Home Data eXelate’s optiX Complements Data Management, Hopes To Challenge Market Research Providers

eXelate’s optiX Complements Data Management, Hopes To Challenge Market Research Providers

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Mark Zagorski, CEO, eXelateWhen marketing data company eXelate introduced optiX in October, it was a shot at disrupting the multibillion-dollar market research industry.

With optiX, which was released following a beta program that included 30 brands, eXelate CEO Mark Zagorski said he wants to enliven the idea of real-time analytics to “all the time” consumer insights that bring together offline and social into traditional display sales.

The tool basically takes “trillions” of offline and online consumer interactions, crunches them together and places them on a dashboard. If marketers need consumer insights quickly, they can then get them through optiX rather than go through a long market research process.

At any given time, eXelate claims a marketer using optiX can get insights on more than 700 million users and 8,000 consumer segments in real time.

“OptiX is different from what a DMP does, because this has nothing to do with segmentation and media delivery,” Zagorski said. “This is a tool that goes into the hands of brand managers, product managers and analytics folks as opposed to the digital execution team.”

Zagorski added that eXelate has no desire to disrupt the DMP space and insists optiX is a complementary solution. “It’s about consumer insight and market research and democratizing the access brands have to data,” he explained. “If anything, this is more about trying to disrupt the market research space, not DMPs.”

EXelate estimates the traditional market research industry (i.e. panels and surveys) at roughly $30 billion annually, a little less than the total yearly online ad sales.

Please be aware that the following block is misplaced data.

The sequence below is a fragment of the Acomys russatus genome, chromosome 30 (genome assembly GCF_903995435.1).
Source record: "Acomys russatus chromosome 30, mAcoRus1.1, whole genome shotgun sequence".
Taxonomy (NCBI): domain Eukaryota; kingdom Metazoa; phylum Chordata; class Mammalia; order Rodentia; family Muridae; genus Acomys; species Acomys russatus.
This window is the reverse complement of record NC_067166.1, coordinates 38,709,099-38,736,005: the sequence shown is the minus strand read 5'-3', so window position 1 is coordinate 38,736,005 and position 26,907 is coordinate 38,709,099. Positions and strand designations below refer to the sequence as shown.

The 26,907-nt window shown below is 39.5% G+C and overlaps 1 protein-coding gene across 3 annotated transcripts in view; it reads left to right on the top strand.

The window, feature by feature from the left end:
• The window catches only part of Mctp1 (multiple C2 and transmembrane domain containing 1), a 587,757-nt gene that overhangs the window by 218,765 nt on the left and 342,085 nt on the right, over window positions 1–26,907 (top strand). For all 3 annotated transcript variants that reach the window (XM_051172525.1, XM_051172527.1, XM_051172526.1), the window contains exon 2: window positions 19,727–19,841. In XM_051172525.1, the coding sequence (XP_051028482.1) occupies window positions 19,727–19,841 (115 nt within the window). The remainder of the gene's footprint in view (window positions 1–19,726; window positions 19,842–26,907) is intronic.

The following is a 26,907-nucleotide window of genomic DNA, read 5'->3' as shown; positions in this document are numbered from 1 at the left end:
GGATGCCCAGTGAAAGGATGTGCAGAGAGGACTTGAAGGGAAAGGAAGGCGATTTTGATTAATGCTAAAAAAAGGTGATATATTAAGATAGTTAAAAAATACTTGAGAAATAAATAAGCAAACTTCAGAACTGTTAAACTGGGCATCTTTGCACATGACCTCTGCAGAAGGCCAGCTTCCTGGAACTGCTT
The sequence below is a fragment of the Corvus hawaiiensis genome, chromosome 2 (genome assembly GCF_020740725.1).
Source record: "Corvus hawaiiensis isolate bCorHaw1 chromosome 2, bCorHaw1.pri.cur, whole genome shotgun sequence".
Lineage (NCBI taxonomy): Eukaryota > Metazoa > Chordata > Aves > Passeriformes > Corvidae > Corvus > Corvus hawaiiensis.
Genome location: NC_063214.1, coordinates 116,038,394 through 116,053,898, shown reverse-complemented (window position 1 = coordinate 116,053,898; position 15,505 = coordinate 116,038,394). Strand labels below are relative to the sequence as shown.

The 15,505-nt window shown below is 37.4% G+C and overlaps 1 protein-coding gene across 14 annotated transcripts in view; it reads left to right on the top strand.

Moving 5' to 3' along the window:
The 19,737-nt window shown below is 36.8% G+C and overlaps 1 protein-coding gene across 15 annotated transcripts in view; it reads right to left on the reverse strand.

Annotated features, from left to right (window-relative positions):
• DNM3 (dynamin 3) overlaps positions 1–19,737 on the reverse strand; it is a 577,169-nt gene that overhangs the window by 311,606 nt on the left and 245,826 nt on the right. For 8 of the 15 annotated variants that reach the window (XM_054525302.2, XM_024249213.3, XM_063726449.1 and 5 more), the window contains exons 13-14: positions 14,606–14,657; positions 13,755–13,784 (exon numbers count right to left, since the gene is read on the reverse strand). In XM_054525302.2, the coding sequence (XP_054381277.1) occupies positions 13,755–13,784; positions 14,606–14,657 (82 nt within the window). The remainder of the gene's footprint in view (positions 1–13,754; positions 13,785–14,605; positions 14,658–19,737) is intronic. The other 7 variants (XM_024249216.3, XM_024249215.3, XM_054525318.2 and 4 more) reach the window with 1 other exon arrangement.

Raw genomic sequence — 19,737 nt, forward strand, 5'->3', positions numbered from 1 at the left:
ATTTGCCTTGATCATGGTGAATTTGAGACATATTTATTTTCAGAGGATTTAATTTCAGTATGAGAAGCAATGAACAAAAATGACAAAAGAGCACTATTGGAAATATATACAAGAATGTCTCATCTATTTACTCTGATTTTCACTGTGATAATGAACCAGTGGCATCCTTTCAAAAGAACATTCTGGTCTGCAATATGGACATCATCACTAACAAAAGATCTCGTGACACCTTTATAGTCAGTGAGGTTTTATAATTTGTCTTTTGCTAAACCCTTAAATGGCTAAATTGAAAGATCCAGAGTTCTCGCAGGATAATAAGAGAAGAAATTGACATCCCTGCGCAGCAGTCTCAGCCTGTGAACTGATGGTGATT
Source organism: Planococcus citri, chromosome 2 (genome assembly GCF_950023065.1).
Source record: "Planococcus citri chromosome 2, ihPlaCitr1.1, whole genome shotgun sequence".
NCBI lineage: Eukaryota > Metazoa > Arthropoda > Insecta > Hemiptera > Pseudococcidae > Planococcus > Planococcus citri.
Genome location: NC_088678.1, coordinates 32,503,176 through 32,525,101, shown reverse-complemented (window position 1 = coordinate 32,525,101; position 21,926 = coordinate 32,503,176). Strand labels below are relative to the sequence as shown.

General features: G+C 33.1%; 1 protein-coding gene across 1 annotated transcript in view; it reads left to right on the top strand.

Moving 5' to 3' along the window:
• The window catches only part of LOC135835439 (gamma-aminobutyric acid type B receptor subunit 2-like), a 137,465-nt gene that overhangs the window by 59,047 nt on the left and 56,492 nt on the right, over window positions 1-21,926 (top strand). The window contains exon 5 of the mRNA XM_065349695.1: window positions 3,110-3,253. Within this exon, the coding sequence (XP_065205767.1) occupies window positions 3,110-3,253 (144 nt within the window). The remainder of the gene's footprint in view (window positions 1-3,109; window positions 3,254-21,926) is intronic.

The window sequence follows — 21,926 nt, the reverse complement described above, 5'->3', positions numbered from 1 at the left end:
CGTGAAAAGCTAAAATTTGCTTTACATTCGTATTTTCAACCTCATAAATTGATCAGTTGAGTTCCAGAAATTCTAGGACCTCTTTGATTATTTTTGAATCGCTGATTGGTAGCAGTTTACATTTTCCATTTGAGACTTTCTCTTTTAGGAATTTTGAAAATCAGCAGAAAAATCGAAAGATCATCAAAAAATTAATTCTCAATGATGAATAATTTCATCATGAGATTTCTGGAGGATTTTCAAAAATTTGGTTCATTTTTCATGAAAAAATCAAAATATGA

That eXelate can bring a tool like optiX to market reflects advertisers’ embrace of technology.

“Ad tech is no longer a novelty for brands,” Zagorski said. “We’re well past the tipping point in the importance of ad tech to the ad industry. Criteo and Rocket Fuel’s successful IPOs bear that out. So there’s a fundamental shift on the advertiser side. They’re comfortable coming to ad-technology companies directly, as opposed to going through an agency.”

The greater acceptance of ad technology doesn’t necessarily mean that the overall ad sales pie is growing that substantially, Zagorski added. What is changing is how that money is getting spent, not how much. The mantra of doing more with less is everywhere, but it’s particularly well-suited to the SaaS enterprise model as opposed to the volume-based CPM business that most companies in the space have relied on.

Of course, Zagorski is quick to wave off any talk of IPO ambitions for eXelate or a desire to completely shift into a services-based business model — something of a trend among data companies. But while Zagorski said he isn’t that interested in overhauling the way eXelate makes money, he acknowledged the appeal of being able to charge companies licensing fees for the use of its software instead of relying solely on revenue shares tied to impressions.

“OptiX is a SaaS-based model, and although it’s not our first step toward that space, it is our most significant move into the fee-based services.” Zagorski said. “SaaS revenues are always considered the best by Wall Street, because the stream of revenue is so predictable. We like that too, but we’re not trying to please investors with easily recurring revenues. We’re going to build models that make the most sense to our clients.”

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